Kieran Brookes death: Ski lift operator guilty of indirect manslaughter

Kieran Brookes
Image caption Kieran Brookes was on his first ski trip

A ski lift operator has been found guilty of the indirect manslaughter of a boy who died in the Alps.

Kieran Brookes, 14, from Devon, was strangled when the straps of his backpack became entangled as he tried to get off a ski lift near Geneva.

Richard Cettour, 50, of Bonnevaux, France, who was supervising the lift, was given a six-month suspended sentence.

Kieran's parents said they did not feel justice had been done.

The firm which operated the lift, SAEM Sports et Tourisme a Châtel, was also accused of indirect manslaughter but was cleared of the charge.

Image caption Richard Cettour was responsible for the safety of skiers using the lift

Kieran's parents, Nick and Cindy Brookes, said: "This has been an incredibly difficult process and yet we do not feel that justice has been done.

"We are satisfied that someone has been held to account over Kieran's death.

"However, we believe that this tragedy highlighted serious industry failings which went further than an individual's inattention.

Image caption Kieran was on a six-seat ski lift at Chatel when he tried to climb off at the top of the slope, in February 2011

"Without widespread improvements across the industry we think a similar tragedy could happen again.

"It is only a slight consolation that the resort operator has apologised to us for failings, and admitted moral guilt over Kieran's death."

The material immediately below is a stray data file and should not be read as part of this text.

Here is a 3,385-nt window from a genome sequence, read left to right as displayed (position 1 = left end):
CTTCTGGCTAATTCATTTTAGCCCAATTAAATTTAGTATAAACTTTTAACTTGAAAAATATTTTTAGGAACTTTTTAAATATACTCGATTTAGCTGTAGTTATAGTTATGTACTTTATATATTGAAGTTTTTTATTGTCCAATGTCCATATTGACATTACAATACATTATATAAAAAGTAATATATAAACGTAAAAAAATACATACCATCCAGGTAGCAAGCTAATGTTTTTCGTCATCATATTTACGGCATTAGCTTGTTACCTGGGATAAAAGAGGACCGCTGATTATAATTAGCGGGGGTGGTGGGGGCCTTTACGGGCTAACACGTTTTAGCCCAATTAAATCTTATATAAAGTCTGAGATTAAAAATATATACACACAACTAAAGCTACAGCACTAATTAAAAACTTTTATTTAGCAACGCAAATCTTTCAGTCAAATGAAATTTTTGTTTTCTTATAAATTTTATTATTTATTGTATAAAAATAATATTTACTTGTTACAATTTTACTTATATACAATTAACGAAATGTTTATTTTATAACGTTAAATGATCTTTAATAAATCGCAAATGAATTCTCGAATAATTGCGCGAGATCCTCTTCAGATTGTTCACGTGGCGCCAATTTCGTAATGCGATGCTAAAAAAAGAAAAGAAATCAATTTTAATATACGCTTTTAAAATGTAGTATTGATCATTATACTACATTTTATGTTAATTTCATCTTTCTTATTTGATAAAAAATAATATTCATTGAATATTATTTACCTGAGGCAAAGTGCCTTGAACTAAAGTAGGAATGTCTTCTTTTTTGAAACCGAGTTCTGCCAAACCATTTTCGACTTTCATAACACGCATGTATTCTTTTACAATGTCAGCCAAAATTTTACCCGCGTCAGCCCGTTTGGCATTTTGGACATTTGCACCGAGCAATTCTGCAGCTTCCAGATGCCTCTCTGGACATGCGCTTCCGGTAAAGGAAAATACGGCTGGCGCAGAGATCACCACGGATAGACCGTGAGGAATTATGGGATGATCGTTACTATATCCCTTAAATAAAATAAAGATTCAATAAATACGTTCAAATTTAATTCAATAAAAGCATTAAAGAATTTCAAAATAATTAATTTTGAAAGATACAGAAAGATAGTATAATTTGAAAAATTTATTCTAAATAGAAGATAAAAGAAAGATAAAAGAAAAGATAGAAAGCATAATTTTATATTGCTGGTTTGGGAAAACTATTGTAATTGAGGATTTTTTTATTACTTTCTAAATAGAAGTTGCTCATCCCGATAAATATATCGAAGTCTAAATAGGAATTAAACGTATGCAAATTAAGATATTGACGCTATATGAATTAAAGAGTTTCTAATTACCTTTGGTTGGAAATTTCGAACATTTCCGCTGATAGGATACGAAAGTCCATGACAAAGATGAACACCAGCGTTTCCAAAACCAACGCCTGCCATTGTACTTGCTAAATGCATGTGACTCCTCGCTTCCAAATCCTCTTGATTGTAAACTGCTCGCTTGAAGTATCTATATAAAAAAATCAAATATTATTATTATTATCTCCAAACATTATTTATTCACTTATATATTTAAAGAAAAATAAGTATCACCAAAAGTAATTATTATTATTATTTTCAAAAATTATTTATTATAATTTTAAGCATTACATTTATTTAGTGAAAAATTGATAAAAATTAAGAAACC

Richard Cettour was responsible for the safety of skiers using the lift, but was found not to have been at his post at the time of the accident, and failed to react to other skiers who were calling for him to press the emergency stop button.

Image caption Kieran's parents, Nick and Cindy Brookes, said they had not realised the extent of his injuries until they travelled to the scene

Kieran, a pupil at Torquay Grammar School, was on a six-seat ski lift at Châtel when he tried to climb off at the top of the slope, in February 2011.

He was suspended in the air for around four minutes before he was released, according to eyewitness accounts of the accident.

Attempts were made to revive him for about eight minutes before he was taken to a hospital in Annecy, France, suffering from a severe brain injury.

Kieran was later taken to the Royal Devon and Exeter Hospital, where he died in March 2011.


Mrs Brookes said: "We couldn't bury Kieran for six months because of the police investigation.

"We also couldn't donate his organs which was something that would have given us some comfort."

The family's lawyer Mark Montaldo, of Slater and Gordon, said: "It has been heart-breaking for Kieran's family to hear details of the very serious safety failings which led to this tragedy.

"From the outset, Mr and Mrs Brookes have been determined that lessons are learned from this incident.

"They hope that this verdict and sentence will send a powerful message throughout the industry that safety must be paramount."

The French charge of indirect manslaughter is roughly equivalent to involuntary manslaughter in England and Wales.

Image caption The incident happened in the French Alps ski resort of Chatel near Geneva

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